Wednesday, January 30, 2013
Catherine Ambler Economics Talk
The Economics Department invites the college community to attend a talk by Economics search candidate Catherine Ambler of the University of Michigan. Her talk is entitled "Don't Tell on Me: Experimental Evidence of Asymmetric Information in Transnational Households."
- Location: Fowler 210
- Time: 8:30 AM - 9:30 AM
- Sponsor: Economics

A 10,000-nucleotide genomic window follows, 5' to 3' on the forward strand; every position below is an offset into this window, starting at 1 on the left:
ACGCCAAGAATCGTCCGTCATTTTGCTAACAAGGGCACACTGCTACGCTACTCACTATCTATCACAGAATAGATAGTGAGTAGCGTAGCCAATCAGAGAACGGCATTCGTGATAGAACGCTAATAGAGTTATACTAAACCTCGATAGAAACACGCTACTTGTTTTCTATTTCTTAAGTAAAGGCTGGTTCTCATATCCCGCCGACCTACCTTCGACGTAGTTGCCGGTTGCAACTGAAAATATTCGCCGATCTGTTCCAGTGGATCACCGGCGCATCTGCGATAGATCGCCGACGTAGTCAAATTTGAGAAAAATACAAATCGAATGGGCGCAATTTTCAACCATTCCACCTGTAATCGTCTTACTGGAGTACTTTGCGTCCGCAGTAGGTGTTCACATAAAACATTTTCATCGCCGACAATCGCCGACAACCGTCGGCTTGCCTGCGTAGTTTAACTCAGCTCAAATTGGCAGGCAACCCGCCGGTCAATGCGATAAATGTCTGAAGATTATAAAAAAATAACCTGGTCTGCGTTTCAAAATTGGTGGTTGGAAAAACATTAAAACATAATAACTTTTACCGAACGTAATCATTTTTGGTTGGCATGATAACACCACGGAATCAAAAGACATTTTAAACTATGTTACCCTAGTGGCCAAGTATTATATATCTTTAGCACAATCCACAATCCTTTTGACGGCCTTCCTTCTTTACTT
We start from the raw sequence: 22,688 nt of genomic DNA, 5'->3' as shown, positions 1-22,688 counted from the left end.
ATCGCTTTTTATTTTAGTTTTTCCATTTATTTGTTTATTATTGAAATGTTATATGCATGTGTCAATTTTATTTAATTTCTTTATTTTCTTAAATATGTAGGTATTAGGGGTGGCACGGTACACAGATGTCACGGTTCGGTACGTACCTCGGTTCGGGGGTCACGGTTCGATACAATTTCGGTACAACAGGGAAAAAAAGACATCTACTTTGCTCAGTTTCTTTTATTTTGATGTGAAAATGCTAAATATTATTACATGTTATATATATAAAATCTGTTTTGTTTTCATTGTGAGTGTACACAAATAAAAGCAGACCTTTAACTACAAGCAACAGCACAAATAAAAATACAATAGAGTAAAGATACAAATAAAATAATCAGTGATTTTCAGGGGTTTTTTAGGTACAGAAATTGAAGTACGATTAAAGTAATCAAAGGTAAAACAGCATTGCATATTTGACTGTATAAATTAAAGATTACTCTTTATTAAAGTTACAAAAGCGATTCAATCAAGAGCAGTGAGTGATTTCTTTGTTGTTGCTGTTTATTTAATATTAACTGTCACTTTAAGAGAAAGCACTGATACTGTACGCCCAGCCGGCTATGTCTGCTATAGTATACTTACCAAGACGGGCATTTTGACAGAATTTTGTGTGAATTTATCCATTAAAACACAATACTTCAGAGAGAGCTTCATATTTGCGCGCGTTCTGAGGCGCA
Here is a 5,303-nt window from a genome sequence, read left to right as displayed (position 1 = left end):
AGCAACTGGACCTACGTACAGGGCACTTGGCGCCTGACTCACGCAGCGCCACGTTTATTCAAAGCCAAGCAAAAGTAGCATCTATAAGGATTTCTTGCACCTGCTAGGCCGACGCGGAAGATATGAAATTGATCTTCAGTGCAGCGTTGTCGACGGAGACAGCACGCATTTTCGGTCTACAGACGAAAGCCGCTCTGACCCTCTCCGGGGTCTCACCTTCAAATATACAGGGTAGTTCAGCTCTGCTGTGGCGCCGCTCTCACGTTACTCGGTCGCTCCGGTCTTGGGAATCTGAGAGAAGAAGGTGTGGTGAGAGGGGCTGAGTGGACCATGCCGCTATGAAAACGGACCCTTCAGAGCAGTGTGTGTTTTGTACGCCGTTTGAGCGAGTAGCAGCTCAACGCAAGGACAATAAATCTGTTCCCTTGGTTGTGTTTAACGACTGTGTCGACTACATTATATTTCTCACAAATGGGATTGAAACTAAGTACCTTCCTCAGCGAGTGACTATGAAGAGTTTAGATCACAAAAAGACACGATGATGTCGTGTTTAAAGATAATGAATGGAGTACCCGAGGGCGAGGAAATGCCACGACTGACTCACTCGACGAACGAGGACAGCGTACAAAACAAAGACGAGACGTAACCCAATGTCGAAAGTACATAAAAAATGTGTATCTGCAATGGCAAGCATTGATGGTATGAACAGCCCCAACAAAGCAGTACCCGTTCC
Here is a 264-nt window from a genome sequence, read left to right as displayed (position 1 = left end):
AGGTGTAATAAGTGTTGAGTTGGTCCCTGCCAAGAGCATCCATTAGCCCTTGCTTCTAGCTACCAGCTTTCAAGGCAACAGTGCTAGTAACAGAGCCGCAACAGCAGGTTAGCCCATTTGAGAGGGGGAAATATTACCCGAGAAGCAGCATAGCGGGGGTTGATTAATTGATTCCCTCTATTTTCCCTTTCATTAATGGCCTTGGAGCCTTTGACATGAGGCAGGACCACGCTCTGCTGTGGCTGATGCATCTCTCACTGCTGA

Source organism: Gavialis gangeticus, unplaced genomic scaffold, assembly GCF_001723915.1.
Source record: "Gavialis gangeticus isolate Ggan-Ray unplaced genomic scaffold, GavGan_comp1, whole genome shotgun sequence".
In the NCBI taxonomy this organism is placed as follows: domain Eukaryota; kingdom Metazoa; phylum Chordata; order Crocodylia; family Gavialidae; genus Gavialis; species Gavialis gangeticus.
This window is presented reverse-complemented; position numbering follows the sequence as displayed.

Although most theoretical models of household decision making assume perfect information, empirical studies suggest that information asymmetries can have large impacts on resource allocation. In this study, I demonstrate the importance of these asymmetries in transnational households, where physical distance between family members can make information barriers especially acute. I implement an experiment among 1,300 Salvadoran migrants in Washington, DC and their family members in El Salvador that examines how (1) changing the ability of participants to observe each other and (2) revealing migrant preferences can affect the sending and spending of remittances. Migrants make an incentivized decision over how much of a cash windfall to keep and how much to send home, and recipients decide how to allocate the spending of a remittance. Migrants remit significantly more when their choice is observed by recipients, and this effect is concentrated among pairs where recipient ability to punish migrants is plausibly high. The results support a model of remittance sending where migrants react strategically to being monitored, but only when recipients can enforce remittance agreements. Recipients make spending choices closer to the migrants’ preferences when they are revealed, suggesting that recipients’ choices may be inadvertently affected by imperfect information on migrant preferences. Together, these results indicate that information imperfections in families are varied and can affect resource allocation in both strategic and inadvertent ways.